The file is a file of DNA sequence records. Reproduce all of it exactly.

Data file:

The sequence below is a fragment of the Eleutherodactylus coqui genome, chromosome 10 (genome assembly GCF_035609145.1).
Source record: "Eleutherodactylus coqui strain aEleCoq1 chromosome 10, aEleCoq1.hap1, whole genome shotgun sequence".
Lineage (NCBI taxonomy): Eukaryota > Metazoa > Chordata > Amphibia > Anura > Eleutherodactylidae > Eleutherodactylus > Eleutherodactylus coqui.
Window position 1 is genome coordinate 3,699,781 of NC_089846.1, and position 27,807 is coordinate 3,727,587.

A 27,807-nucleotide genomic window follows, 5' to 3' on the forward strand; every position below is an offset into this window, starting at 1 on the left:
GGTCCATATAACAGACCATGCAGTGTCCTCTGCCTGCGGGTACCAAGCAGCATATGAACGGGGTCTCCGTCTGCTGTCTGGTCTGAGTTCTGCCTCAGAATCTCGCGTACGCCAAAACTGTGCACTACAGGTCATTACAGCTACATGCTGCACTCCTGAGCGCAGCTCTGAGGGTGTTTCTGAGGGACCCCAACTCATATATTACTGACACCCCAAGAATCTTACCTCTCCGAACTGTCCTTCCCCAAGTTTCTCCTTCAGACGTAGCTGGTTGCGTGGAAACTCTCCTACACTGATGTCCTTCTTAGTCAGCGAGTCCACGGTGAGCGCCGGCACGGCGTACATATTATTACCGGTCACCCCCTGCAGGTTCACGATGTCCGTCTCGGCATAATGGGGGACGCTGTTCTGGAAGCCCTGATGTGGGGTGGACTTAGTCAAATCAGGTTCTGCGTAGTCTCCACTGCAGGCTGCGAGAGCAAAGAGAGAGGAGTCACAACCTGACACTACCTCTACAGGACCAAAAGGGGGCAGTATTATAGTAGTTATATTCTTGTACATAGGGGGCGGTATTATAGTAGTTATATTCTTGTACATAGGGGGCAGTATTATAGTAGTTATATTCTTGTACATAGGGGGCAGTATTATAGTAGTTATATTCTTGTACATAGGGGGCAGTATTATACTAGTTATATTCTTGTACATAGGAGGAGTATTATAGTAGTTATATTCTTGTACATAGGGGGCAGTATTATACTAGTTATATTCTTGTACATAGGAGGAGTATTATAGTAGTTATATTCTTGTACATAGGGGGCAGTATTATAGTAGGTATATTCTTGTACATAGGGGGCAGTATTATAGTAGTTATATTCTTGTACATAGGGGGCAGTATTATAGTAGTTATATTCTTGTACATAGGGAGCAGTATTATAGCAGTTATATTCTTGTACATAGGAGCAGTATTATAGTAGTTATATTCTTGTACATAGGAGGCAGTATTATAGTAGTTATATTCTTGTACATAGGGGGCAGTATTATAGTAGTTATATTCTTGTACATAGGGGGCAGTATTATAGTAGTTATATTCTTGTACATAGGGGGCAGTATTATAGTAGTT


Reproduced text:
The sequence below is a fragment of the Eleutherodactylus coqui genome, chromosome 10 (genome assembly GCF_035609145.1).
Source record: "Eleutherodactylus coqui strain aEleCoq1 chromosome 10, aEleCoq1.hap1, whole genome shotgun sequence".
Lineage (NCBI taxonomy): Eukaryota > Metazoa > Chordata > Amphibia > Anura > Eleutherodactylidae > Eleutherodactylus > Eleutherodactylus coqui.
Window position 1 is genome coordinate 3,699,781 of NC_089846.1, and position 27,807 is coordinate 3,727,587.

A 27,807-nucleotide genomic window follows, 5' to 3' on the forward strand; every position below is an offset into this window, starting at 1 on the left:
GGTCCATATAACAGACCATGCAGTGTCCTCTGCCTGCGGGTACCAAGCAGCATATGAACGGGGTCTCCGTCTGCTGTCTGGTCTGAGTTCTGCCTCAGAATCTCGCGTACGCCAAAACTGTGCACTACAGGTCATTACAGCTACATGCTGCACTCCTGAGCGCAGCTCTGAGGGTGTTTCTGAGGGACCCCAACTCATATATTACTGACACCCCAAGAATCTTACCTCTCCGAACTGTCCTTCCCCAAGTTTCTCCTTCAGACGTAGCTGGTTGCGTGGAAACTCTCCTACACTGATGTCCTTCTTAGTCAGCGAGTCCACGGTGAGCGCCGGCACGGCGTACATATTATTACCGGTCACCCCCTGCAGGTTCACGATGTCCGTCTCGGCATAATGGGGGACGCTGTTCTGGAAGCCCTGATGTGGGGTGGACTTAGTCAAATCAGGTTCTGCGTAGTCTCCACTGCAGGCTGCGAGAGCAAAGAGAGAGGAGTCACAACCTGACACTACCTCTACAGGACCAAAAGGGGGCAGTATTATAGTAGTTATATTCTTGTACATAGGGGGCGGTATTATAGTAGTTATATTCTTGTACATAGGGGGCAGTATTATAGTAGTTATATTCTTGTACATAGGGGGCAGTATTATAGTAGTTATATTCTTGTACATAGGGGGCAGTATTATACTAGTTATATTCTTGTACATAGGAGGAGTATTATAGTAGTTATATTCTTGTACATAGGGGGCAGTATTATACTAGTTATATTCTTGTACATAGGAGGAGTATTATAGTAGTTATATTCTTGTACATAGGGGGCAGTATTATAGTAGGTATATTCTTGTACATAGGGGGCAGTATTATAGTAGTTATATTCTTGTACATAGGGGGCAGTATTATAGTAGTTATATTCTTGTACATAGGGAGCAGTATTATAGCAGTTATATTCTTGTACATAGGAGCAGTATTATAGTAGTTATATTCTTGTACATAGGAGGCAGTATTATAGTAGTTATATTCTTGTACATAGGGGGCAGTATTATAGTAGTTATATTCTTGTACATAGGGGGCAGTATTATAGTAGTTATATTCTTGTACATAGGGGGCAGTATTATAGTAGTT